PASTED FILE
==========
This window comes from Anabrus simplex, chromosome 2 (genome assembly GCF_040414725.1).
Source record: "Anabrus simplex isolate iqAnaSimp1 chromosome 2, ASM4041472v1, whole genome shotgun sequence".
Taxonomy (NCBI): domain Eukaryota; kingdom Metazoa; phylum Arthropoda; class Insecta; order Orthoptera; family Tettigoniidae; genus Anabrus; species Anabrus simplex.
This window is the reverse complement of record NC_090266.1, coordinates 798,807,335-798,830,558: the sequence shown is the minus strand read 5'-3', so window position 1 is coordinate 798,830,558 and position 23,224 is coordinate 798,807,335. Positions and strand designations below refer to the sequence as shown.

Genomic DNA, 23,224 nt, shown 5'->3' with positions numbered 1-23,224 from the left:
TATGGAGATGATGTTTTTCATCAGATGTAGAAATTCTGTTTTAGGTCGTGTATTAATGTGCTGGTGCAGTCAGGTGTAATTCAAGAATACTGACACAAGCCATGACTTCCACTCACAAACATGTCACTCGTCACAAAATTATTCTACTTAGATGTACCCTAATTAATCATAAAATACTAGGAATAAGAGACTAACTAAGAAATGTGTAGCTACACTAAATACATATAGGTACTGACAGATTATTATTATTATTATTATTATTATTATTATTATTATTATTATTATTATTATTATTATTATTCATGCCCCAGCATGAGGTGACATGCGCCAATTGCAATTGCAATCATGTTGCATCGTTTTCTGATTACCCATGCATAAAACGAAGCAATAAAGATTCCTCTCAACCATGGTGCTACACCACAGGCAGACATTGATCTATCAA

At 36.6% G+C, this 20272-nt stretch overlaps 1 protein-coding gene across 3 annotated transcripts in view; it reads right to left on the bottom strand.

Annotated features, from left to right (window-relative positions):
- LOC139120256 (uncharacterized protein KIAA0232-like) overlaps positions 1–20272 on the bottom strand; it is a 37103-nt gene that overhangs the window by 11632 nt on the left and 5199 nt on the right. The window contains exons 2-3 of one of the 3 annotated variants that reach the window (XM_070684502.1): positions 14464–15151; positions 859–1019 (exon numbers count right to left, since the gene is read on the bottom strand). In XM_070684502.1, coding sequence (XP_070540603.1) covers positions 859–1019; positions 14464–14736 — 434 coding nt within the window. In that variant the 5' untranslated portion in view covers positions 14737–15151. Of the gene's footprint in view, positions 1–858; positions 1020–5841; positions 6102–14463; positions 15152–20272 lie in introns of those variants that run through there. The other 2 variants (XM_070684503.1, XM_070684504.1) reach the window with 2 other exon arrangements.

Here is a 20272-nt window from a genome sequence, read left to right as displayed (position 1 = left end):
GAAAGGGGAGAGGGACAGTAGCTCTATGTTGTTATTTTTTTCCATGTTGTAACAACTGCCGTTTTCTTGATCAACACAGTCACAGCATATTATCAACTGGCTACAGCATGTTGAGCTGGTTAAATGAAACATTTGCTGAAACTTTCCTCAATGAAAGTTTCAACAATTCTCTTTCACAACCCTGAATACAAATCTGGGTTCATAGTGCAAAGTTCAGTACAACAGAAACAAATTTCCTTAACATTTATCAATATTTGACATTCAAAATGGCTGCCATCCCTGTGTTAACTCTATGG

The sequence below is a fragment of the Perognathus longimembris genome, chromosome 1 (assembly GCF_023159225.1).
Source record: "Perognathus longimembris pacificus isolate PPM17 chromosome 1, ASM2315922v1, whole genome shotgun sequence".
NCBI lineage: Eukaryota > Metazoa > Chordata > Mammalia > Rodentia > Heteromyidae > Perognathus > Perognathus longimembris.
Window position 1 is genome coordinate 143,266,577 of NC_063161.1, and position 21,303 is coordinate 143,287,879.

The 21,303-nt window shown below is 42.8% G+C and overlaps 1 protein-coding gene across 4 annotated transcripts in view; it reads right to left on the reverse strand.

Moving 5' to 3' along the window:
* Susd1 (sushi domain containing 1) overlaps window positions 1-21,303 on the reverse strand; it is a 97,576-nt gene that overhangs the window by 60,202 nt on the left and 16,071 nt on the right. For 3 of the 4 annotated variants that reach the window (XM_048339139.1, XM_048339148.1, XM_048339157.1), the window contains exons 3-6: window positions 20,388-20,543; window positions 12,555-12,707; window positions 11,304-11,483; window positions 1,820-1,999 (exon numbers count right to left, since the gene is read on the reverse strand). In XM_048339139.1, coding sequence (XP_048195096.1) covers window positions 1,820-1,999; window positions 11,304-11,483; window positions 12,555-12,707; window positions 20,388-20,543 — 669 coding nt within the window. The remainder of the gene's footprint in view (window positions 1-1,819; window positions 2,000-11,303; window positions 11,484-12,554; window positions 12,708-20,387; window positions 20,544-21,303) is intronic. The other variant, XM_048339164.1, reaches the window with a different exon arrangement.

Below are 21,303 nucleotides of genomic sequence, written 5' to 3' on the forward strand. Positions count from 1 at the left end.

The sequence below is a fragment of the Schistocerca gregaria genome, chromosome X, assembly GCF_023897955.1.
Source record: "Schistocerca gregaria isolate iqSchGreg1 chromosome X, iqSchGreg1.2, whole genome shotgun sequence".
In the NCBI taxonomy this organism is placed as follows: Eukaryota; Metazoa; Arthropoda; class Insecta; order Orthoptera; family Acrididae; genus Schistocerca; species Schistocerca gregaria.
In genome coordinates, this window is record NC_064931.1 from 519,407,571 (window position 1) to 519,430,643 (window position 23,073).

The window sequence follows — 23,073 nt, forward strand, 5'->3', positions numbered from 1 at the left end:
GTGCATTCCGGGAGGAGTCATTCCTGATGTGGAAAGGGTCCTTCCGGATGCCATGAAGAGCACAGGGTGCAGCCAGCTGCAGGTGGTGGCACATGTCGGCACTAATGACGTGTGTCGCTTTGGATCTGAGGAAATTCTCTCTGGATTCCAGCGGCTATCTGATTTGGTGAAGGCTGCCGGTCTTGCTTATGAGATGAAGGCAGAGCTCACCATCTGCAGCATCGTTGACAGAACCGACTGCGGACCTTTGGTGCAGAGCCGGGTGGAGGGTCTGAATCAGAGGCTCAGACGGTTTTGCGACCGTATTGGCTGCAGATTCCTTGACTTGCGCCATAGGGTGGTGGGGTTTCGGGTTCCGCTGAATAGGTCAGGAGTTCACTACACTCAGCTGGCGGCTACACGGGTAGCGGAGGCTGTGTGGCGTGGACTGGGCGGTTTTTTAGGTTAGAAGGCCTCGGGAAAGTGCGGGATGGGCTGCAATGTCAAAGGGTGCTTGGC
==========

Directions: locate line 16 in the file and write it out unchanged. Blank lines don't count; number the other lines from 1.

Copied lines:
The 21,303-nt window shown below is 42.8% G+C and overlaps 1 protein-coding gene across 4 annotated transcripts in view; it reads right to left on the reverse strand.